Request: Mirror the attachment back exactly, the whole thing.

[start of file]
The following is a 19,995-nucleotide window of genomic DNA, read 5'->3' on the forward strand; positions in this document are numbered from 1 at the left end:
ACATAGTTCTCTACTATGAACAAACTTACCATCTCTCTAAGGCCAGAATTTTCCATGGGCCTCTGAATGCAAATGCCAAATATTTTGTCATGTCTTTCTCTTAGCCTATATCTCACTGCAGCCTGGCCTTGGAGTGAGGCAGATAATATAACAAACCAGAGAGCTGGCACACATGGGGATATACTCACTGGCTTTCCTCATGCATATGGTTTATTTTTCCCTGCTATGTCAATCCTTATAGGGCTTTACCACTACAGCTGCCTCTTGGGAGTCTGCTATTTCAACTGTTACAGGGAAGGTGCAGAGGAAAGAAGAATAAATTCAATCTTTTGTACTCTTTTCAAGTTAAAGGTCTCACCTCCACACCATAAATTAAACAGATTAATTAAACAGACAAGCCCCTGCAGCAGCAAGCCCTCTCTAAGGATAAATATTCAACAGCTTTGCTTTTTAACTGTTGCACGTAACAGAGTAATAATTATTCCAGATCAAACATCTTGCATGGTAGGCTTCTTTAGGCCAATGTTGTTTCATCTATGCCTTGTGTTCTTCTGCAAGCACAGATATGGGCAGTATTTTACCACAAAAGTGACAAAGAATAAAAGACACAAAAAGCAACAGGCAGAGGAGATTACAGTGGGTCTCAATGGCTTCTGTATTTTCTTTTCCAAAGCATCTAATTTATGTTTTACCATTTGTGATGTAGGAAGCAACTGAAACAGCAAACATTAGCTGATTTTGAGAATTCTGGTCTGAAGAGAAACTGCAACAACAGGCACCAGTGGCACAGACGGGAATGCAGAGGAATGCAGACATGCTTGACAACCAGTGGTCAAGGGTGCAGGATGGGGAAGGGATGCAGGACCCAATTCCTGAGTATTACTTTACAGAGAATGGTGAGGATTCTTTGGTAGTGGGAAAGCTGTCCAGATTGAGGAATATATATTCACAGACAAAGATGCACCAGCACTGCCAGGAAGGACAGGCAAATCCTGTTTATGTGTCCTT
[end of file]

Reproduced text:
The following is a 19,995-nucleotide window of genomic DNA, read 5'->3' on the forward strand; positions in this document are numbered from 1 at the left end:
ACATAGTTCTCTACTATGAACAAACTTACCATCTCTCTAAGGCCAGAATTTTCCATGGGCCTCTGAATGCAAATGCCAAATATTTTGTCATGTCTTTCTCTTAGCCTATATCTCACTGCAGCCTGGCCTTGGAGTGAGGCAGATAATATAACAAACCAGAGAGCTGGCACACATGGGGATATACTCACTGGCTTTCCTCATGCATATGGTTTATTTTTCCCTGCTATGTCAATCCTTATAGGGCTTTACCACTACAGCTGCCTCTTGGGAGTCTGCTATTTCAACTGTTACAGGGAAGGTGCAGAGGAAAGAAGAATAAATTCAATCTTTTGTACTCTTTTCAAGTTAAAGGTCTCACCTCCACACCATAAATTAAACAGATTAATTAAACAGACAAGCCCCTGCAGCAGCAAGCCCTCTCTAAGGATAAATATTCAACAGCTTTGCTTTTTAACTGTTGCACGTAACAGAGTAATAATTATTCCAGATCAAACATCTTGCATGGTAGGCTTCTTTAGGCCAATGTTGTTTCATCTATGCCTTGTGTTCTTCTGCAAGCACAGATATGGGCAGTATTTTACCACAAAAGTGACAAAGAATAAAAGACACAAAAAGCAACAGGCAGAGGAGATTACAGTGGGTCTCAATGGCTTCTGTATTTTCTTTTCCAAAGCATCTAATTTATGTTTTACCATTTGTGATGTAGGAAGCAACTGAAACAGCAAACATTAGCTGATTTTGAGAATTCTGGTCTGAAGAGAAACTGCAACAACAGGCACCAGTGGCACAGACGGGAATGCAGAGGAATGCAGACATGCTTGACAACCAGTGGTCAAGGGTGCAGGATGGGGAAGGGATGCAGGACCCAATTCCTGAGTATTACTTTACAGAGAATGGTGAGGATTCTTTGGTAGTGGGAAAGCTGTCCAGATTGAGGAATATATATTCACAGACAAAGATGCACCAGCACTGCCAGGAAGGACAGGCAAATCCTGTTTATGTGTCCTT